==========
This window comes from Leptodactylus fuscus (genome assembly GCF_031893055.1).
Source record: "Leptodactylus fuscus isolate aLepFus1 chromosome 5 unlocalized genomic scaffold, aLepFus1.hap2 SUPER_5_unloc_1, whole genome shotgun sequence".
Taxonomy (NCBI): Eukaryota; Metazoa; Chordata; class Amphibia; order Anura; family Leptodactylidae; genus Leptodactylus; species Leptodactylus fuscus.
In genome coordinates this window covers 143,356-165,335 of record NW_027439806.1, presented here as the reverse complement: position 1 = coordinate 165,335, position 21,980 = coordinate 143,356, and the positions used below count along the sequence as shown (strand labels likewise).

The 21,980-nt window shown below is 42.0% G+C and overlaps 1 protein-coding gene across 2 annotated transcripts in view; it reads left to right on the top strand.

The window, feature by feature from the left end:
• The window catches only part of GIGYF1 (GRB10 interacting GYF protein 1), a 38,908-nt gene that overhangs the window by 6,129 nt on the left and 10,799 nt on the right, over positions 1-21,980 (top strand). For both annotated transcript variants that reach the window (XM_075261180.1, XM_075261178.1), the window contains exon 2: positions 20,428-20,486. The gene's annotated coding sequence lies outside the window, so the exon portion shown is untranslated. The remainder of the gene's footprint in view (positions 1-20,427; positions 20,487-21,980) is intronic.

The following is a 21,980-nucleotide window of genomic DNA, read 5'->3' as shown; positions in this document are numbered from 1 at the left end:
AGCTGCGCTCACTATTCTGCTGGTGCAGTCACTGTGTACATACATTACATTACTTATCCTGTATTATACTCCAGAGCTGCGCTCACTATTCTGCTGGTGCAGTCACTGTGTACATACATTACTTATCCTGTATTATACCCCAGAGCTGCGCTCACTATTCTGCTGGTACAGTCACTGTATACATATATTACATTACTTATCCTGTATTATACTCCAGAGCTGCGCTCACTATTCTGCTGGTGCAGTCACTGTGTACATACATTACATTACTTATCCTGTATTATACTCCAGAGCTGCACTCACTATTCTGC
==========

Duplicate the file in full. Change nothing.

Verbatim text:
This window comes from Leptodactylus fuscus (genome assembly GCF_031893055.1).
Source record: "Leptodactylus fuscus isolate aLepFus1 chromosome 5 unlocalized genomic scaffold, aLepFus1.hap2 SUPER_5_unloc_1, whole genome shotgun sequence".
Taxonomy (NCBI): Eukaryota; Metazoa; Chordata; class Amphibia; order Anura; family Leptodactylidae; genus Leptodactylus; species Leptodactylus fuscus.
In genome coordinates this window covers 143,356-165,335 of record NW_027439806.1, presented here as the reverse complement: position 1 = coordinate 165,335, position 21,980 = coordinate 143,356, and the positions used below count along the sequence as shown (strand labels likewise).

The 21,980-nt window shown below is 42.0% G+C and overlaps 1 protein-coding gene across 2 annotated transcripts in view; it reads left to right on the top strand.

The window, feature by feature from the left end:
• The window catches only part of GIGYF1 (GRB10 interacting GYF protein 1), a 38,908-nt gene that overhangs the window by 6,129 nt on the left and 10,799 nt on the right, over positions 1-21,980 (top strand). For both annotated transcript variants that reach the window (XM_075261180.1, XM_075261178.1), the window contains exon 2: positions 20,428-20,486. The gene's annotated coding sequence lies outside the window, so the exon portion shown is untranslated. The remainder of the gene's footprint in view (positions 1-20,427; positions 20,487-21,980) is intronic.

The following is a 21,980-nucleotide window of genomic DNA, read 5'->3' as shown; positions in this document are numbered from 1 at the left end:
AGCTGCGCTCACTATTCTGCTGGTGCAGTCACTGTGTACATACATTACATTACTTATCCTGTATTATACTCCAGAGCTGCGCTCACTATTCTGCTGGTGCAGTCACTGTGTACATACATTACTTATCCTGTATTATACCCCAGAGCTGCGCTCACTATTCTGCTGGTACAGTCACTGTATACATATATTACATTACTTATCCTGTATTATACTCCAGAGCTGCGCTCACTATTCTGCTGGTGCAGTCACTGTGTACATACATTACATTACTTATCCTGTATTATACTCCAGAGCTGCACTCACTATTCTGC